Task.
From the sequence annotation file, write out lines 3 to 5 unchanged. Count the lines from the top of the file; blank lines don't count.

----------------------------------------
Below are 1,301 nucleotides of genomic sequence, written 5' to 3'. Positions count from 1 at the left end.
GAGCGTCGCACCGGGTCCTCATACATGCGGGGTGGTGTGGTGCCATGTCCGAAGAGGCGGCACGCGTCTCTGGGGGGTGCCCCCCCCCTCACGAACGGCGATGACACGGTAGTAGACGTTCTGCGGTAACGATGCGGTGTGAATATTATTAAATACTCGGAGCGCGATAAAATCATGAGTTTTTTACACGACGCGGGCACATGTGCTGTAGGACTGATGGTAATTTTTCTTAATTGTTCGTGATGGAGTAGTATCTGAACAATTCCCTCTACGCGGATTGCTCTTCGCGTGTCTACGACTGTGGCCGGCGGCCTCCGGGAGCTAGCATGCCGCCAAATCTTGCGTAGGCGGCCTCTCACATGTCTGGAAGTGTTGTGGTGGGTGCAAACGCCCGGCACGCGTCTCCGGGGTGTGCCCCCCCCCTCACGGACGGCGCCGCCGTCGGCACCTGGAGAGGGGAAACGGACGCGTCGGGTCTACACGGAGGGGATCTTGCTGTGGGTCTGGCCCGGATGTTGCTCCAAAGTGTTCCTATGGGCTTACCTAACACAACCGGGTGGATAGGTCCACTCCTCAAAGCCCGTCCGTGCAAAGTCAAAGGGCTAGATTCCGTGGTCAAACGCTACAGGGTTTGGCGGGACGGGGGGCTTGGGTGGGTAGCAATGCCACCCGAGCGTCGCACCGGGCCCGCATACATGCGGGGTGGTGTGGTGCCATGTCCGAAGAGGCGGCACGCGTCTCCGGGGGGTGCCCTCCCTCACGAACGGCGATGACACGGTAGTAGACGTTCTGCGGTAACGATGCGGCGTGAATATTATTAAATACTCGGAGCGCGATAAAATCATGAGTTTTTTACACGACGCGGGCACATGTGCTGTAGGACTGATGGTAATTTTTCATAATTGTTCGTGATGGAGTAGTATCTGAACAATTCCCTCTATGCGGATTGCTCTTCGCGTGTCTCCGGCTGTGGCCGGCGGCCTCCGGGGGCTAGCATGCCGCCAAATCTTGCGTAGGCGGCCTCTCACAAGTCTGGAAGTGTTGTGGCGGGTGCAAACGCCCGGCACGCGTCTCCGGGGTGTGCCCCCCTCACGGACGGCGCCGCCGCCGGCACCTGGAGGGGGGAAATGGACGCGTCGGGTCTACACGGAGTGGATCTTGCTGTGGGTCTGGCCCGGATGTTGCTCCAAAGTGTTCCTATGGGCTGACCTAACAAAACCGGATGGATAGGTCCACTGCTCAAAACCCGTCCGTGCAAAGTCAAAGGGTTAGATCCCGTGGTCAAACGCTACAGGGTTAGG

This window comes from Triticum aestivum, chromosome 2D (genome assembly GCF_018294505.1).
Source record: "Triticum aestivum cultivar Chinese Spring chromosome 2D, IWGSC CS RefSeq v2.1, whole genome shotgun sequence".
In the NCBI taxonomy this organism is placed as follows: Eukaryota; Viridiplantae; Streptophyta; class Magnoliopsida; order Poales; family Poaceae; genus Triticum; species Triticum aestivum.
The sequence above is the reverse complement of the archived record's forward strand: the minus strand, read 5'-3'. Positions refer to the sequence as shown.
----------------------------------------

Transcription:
This window comes from Triticum aestivum, chromosome 2D (genome assembly GCF_018294505.1).
Source record: "Triticum aestivum cultivar Chinese Spring chromosome 2D, IWGSC CS RefSeq v2.1, whole genome shotgun sequence".
In the NCBI taxonomy this organism is placed as follows: Eukaryota; Viridiplantae; Streptophyta; class Magnoliopsida; order Poales; family Poaceae; genus Triticum; species Triticum aestivum.